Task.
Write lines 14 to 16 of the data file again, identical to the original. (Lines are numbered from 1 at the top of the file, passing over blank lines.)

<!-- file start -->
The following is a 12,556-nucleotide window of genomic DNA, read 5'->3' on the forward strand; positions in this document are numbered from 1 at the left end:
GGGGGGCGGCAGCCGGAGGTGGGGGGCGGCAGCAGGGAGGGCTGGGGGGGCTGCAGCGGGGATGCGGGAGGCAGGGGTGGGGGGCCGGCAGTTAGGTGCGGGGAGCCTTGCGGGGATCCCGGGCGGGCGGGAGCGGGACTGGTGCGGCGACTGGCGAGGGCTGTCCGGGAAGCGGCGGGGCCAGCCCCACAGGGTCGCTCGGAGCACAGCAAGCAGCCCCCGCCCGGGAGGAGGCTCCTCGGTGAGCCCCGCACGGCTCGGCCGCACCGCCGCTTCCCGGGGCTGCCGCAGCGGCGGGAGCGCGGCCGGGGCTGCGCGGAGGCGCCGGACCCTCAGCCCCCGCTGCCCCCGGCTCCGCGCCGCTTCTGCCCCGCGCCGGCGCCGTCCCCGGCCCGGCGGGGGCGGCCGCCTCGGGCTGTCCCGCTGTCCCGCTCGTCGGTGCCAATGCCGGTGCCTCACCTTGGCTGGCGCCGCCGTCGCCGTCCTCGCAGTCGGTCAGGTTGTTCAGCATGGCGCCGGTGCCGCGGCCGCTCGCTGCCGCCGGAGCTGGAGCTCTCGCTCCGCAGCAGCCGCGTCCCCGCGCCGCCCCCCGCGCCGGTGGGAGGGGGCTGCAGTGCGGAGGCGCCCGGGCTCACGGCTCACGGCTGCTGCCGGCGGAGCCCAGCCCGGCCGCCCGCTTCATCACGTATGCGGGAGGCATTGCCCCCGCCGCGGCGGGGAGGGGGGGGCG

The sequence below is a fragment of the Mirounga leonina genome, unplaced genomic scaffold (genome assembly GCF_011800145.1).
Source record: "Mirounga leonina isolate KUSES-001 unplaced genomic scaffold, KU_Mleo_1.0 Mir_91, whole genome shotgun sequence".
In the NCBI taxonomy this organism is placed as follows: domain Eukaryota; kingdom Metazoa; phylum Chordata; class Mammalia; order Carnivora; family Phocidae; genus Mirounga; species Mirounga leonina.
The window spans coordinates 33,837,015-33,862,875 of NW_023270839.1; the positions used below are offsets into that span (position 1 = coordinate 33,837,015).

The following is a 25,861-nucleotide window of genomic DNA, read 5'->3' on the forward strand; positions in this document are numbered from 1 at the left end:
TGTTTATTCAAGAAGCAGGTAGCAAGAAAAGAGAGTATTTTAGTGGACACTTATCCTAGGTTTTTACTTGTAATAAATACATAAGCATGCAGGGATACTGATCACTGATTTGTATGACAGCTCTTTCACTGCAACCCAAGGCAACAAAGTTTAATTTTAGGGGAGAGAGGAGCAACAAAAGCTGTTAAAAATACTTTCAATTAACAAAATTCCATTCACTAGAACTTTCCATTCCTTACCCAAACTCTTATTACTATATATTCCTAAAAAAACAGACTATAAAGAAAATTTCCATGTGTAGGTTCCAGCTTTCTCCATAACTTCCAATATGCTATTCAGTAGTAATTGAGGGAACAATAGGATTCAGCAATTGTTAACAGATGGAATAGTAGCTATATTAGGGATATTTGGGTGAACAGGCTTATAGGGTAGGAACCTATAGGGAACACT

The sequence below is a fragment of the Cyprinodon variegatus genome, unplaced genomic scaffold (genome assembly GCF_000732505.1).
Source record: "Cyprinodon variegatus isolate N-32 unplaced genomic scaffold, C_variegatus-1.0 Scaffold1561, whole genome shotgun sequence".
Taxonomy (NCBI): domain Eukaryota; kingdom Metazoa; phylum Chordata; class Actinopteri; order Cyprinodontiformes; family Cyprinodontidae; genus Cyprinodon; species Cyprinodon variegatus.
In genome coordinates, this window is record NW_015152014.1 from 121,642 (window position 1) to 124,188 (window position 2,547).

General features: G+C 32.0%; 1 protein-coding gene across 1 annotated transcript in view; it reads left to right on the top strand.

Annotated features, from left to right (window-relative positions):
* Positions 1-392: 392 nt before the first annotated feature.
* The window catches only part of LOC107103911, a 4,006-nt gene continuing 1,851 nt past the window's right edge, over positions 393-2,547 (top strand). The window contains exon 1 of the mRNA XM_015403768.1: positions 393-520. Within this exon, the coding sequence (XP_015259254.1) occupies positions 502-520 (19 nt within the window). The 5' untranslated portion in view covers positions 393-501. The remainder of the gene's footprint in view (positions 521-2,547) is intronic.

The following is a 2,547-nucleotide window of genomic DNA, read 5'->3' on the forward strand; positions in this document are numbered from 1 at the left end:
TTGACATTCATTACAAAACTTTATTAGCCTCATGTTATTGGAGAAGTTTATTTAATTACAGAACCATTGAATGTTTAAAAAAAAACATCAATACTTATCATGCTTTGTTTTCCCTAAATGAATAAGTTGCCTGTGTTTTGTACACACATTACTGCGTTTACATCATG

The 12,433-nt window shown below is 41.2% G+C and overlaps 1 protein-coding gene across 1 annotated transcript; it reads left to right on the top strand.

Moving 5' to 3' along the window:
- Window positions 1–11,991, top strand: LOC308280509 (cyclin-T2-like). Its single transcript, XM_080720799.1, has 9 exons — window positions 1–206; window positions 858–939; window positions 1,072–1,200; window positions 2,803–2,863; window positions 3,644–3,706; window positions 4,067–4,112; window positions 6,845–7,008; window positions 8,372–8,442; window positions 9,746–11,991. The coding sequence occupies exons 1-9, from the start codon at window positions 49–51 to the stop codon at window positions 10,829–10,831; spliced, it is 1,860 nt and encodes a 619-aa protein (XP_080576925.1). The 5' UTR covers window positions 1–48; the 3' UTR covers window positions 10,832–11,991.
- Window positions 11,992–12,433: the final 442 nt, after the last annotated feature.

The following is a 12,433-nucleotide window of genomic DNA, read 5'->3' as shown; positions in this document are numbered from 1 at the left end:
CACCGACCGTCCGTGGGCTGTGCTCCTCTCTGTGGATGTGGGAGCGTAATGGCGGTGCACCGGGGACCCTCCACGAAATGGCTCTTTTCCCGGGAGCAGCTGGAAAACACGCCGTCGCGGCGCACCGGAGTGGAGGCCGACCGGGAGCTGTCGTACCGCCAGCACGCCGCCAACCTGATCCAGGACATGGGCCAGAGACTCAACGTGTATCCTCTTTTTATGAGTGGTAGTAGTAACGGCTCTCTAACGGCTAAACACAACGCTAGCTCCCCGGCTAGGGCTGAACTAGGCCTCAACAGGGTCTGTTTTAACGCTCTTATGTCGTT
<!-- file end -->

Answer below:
Annotated features, from left to right (window-relative positions):
* Positions 1-392: 392 nt before the first annotated feature.
* The window catches only part of LOC107103911, a 4,006-nt gene continuing 1,851 nt past the window's right edge, over positions 393-2,547 (top strand). The window contains exon 1 of the mRNA XM_015403768.1: positions 393-520. Within this exon, the coding sequence (XP_015259254.1) occupies positions 502-520 (19 nt within the window). The 5' untranslated portion in view covers positions 393-501. The remainder of the gene's footprint in view (positions 521-2,547) is intronic.